Their professionalism, in short, does not extend beyond the constructive aspects of the game, and within them, professionalism, mastery, is a mere means of realising feats of spontaneous invention. The highest possible level of both inborn and trained skill is a necessary condition. For the purpose of a differential diagnosis between the two, let me simplify and call Zico’s left foot in-born, his right foot trained, and compare him to an un-Brazilian left – footed master, Ferenc Puskas, the ‘star of stars’ of the 1954 World Cup. Zico scored all his four goals with his right foot – though admittedly, even Puskas’s right foot could have scored the fourth, against Argentina.
But Puskas’s right foot was downright impossible, whereas the intensity of Zico’s talent had obviously made it impossible for him to neglect his right foot: there must, in fact, have been enough inborn-ness there, too, for subsequent practice to produce such two-footedness that the commentators failed to see that his right foot was his wrong foot. Not even Jimmy Greaves’s right foot, by no means untrained or unscoring, deceived the commentators of the 1962 World Cup – his first, upon his return from AC Milan. I’m afraid we have to land ourselves in an answerless conclusion: the Brazilian concentration of natural talent, like the Eastern European-Jewish concentration of supreme fiddling talent, is, let’s face it, inexplicable – and without the assumption of such congenital superiority, the Brazilian game is inexplicable.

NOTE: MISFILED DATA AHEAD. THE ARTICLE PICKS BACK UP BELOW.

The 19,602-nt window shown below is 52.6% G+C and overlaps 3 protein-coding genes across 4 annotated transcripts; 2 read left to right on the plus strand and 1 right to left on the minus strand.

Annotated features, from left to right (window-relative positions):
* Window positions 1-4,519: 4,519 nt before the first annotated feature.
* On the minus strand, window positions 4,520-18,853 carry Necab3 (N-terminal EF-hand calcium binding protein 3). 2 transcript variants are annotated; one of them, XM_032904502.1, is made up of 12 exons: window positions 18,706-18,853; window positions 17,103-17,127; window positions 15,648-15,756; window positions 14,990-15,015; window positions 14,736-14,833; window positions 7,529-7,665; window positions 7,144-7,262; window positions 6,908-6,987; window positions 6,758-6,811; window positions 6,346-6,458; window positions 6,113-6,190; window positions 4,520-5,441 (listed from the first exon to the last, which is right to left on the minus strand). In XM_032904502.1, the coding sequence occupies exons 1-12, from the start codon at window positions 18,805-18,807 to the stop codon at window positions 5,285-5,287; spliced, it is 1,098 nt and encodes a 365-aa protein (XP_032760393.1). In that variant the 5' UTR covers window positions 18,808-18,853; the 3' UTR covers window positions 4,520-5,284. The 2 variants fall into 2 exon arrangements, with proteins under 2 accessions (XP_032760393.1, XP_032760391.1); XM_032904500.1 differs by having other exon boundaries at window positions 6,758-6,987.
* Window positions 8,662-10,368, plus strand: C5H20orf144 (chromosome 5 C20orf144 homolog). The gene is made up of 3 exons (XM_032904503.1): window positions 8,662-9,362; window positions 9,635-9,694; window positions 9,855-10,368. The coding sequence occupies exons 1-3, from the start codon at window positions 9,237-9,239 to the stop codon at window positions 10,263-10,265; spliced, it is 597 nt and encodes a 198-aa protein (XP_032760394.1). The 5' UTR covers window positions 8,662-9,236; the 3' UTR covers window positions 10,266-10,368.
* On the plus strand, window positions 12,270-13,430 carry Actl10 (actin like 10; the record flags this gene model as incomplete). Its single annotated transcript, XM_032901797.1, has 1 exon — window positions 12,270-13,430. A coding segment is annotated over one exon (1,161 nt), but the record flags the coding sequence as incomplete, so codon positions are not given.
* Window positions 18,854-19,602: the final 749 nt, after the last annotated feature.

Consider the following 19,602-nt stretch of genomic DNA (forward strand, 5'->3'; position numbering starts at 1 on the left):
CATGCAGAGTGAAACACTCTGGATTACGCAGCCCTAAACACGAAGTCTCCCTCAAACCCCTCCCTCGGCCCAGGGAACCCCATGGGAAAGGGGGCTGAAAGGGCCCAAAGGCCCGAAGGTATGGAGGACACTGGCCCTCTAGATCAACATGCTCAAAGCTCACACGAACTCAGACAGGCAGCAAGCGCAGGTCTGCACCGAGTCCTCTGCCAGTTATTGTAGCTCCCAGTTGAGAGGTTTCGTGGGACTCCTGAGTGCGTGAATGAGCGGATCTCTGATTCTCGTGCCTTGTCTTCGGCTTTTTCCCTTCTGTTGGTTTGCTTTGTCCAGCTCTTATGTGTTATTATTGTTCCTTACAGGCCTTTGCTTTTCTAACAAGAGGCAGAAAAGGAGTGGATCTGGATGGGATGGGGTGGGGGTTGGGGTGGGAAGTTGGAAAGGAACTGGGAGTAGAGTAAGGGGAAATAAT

It was Greaves himself who, on a World Cup television panel for the first time, predicted Italy’s conquest from the outset, despite his awareness that they couldn’t touch the Brazilians – even, we may add with wisdom after the misleading event, when they happened to beat them. In Mexico in 1970, the match between the two – Brazil v. the poor man’s Brazil – was the final, and as in 1982, Italy went a goal up. But as is their wont when they are being scored against (remember 1982’s games against Russia and Scotland), the Brazilians didn’t seem to notice and continued their supernormal game, indistinguishable from what they’d done before the goal was scored, and duly won the World Cup.
This time, they unduly didn’t: defensive things went wrong, whereas in Italy, they virtually never do. Greaves’s wisdom before the event was comprehensive. Beethoven, I daresay, slipped more readily than Brahms, the poor man’s Beethoven, whose inventions are overwhelming, but whose utterly reliable defensive game bores the pants off you. Without exception until this moment, throughout my writing life I have kept art and sport well apart, but to deny the Brazilians’ art would be unrealistic, for two reasons.